A / I was sort of looking for bears, but more importantly I was just out enjoying a hike. Bears will bluff charge. It has been known where bears have charged people right up to the point where the bear is maybe only a foot away, then it turns and walks off. That's why it is important to never run from a bear, even if it charges. If you run, the bear's prey instincts may be triggered. You cannot outrun a bear. It's important to watch the signs that the bear is giving. A bear will show signs before it resorts to charging or attacking. Examples are a low head, raised fur on the back of the neck, stomping or slapping of the feet, huffing and barking, stuck out lips, head moving side to side, etc. It may even hop toward you a bit and slap the ground. My pleasure. I do not mind at all. Finishing a few things at the moment for an upcoming fundraiser for the Mother Bears project. A film that I am going to produce. There will be even more black bear facts in the film.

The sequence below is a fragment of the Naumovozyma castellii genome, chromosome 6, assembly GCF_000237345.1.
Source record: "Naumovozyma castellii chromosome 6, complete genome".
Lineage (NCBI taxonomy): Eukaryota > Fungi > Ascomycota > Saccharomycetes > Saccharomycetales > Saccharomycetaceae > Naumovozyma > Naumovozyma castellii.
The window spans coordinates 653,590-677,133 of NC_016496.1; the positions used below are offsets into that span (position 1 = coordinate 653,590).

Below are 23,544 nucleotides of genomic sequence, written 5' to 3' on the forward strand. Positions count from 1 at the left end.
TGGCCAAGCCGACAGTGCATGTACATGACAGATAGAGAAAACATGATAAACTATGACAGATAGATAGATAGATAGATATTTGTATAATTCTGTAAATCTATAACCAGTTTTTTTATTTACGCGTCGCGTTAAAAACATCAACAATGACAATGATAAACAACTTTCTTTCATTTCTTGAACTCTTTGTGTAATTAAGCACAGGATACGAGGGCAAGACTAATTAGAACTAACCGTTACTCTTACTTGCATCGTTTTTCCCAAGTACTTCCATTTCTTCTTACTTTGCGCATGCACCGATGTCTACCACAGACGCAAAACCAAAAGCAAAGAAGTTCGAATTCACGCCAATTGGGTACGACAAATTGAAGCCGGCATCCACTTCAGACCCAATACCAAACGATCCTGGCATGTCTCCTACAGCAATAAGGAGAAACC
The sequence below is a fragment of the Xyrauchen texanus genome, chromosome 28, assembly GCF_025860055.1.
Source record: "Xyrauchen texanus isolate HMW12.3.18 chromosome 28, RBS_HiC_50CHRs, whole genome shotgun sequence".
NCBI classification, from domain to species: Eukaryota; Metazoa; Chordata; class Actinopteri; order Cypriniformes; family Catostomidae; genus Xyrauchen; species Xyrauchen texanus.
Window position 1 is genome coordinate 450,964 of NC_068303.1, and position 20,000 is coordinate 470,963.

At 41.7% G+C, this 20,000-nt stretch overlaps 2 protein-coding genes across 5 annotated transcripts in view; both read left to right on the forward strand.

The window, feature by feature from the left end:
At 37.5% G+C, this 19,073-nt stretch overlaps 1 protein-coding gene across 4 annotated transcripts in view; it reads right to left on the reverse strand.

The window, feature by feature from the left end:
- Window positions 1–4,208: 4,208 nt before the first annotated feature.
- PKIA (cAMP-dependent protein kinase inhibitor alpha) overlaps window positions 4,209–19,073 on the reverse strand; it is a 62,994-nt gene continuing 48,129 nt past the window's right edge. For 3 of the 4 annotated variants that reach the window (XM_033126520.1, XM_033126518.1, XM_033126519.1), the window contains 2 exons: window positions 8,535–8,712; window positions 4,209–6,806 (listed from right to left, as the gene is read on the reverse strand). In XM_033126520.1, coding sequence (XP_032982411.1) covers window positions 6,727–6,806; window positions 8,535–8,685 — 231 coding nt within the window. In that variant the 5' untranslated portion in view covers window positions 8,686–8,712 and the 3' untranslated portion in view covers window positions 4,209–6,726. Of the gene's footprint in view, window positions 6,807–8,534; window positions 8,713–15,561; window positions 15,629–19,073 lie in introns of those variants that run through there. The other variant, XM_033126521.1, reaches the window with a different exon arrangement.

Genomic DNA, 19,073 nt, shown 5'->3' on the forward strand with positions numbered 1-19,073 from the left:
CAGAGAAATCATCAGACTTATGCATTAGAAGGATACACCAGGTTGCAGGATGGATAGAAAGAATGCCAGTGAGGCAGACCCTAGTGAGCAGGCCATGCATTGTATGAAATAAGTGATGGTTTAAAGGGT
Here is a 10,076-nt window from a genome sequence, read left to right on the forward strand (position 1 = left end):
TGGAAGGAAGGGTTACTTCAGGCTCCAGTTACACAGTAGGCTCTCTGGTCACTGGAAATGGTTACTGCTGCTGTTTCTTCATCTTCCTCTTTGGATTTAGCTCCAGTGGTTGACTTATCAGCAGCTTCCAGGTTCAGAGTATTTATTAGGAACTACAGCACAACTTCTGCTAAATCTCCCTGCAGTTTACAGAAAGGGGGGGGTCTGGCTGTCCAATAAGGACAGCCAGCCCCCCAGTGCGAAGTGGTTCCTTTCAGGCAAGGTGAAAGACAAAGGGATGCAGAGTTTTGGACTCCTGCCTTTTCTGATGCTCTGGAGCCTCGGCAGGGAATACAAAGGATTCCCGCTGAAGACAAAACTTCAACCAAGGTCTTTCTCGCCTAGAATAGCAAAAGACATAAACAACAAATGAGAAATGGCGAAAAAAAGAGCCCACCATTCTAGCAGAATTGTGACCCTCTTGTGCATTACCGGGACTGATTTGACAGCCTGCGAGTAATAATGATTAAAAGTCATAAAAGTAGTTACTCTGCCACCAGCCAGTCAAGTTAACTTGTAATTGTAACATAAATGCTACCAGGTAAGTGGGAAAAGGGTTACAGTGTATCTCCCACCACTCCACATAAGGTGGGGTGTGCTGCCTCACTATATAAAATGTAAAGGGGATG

Q / Neb-Storm "Where are your favorite places to take wildlife pictures? What places haven't you been that you want to go to?"
A / The Great Smoky Mountains National Park is one of my favorites. I have not been to Katmai, and I have not been to the Serengeti National Park. Both of which I want to visit.
Q / slowdog294 "When do we get to see you back in the Smokies?"
A / Hopefully soon!_______________________________________
Q / EdgedFeather "What do you usually do when you go out looking for wildlife? Is there a certain spot you go and just wait, or you do actively walk around and look for thing? I've been wanting to get more photos of wild animals, but don't really know how to go about doing it. I can never seem to get close enough to the few animals I do actually see."